Lynne Hanson Just Words
Published Feb 17, 2020A beautiful album of retrospection and insight, Lynne Hanson's Just Words is much more than its unpretentious title may imply. For the unfamiliar, Ottawa's Hanson has been carving a niche for herself within the crowded world of folk-influenced singer-songwriters these past two decades. In 2018, she teamed with mentor and compatriot Lynn Miles for the well-regarded Heartbreak Song for the Radio.
Hanson's albums seem to improve on what came before, and this is true for Just Words, the creation of a lifetime of learning, working and living. With a touch of Mary Chapin Carpenter's introspective sensitivity, Hanson opens with the country-infused "True Blue Moon," singing of the hopelessness of romance when under the spell of a poet. "Just Words" references the lasting hurt of the passing, whispered putdown, the hostility within families, readily applied within both social media and real life.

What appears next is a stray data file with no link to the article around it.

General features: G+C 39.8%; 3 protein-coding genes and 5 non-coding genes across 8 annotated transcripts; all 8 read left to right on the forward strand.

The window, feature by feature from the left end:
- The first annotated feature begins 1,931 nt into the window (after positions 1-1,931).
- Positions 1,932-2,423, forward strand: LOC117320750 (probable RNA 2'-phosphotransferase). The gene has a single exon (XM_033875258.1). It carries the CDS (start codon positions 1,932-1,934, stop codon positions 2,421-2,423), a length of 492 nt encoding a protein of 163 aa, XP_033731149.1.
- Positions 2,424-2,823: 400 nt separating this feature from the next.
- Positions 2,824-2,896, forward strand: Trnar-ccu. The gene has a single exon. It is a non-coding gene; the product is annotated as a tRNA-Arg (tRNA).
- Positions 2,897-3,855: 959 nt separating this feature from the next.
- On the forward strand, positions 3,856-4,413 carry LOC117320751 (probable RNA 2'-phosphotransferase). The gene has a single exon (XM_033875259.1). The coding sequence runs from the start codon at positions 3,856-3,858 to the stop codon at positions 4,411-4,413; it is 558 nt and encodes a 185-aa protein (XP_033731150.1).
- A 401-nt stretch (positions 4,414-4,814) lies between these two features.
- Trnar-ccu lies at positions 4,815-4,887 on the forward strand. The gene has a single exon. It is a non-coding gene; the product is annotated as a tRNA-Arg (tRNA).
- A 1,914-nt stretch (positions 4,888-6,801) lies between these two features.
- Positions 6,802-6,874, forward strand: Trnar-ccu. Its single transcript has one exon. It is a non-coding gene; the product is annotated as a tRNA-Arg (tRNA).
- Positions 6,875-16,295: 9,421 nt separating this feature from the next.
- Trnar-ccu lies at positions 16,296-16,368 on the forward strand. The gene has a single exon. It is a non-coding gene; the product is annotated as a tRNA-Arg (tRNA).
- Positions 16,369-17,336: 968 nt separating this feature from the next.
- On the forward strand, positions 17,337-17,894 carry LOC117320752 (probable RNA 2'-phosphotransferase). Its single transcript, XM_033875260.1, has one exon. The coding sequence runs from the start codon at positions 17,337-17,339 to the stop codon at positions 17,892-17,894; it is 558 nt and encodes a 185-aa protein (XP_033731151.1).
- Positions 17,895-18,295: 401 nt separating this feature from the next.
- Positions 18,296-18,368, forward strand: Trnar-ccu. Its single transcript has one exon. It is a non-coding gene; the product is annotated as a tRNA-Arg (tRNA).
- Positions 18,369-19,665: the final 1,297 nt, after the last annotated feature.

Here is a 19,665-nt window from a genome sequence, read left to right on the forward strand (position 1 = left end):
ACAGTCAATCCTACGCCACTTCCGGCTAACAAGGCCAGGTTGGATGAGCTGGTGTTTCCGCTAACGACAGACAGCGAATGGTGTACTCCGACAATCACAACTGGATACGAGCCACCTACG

Hanson's precise use of language captures our attention. She evokes the conflicting impacts of falling in love just a little too quickly in "Hemingway's Songbird."
Produced by Jim Bryson, and featuring a venerable who's who of Canadian music independence (Kevin Breit, Catherine MacLellan, Justin Rutledge, MJ Dandeneau, and Marshall Bureau, among others) Just Words is an impeccable artistic creation.
Sharing elements found within the work of Gretchen Peters, Lucinda Williams (without the jarring guitars) and Kim Richey, Just Words will sit alongside the finest country-Americana albums one will encounter in 2020. (Independent)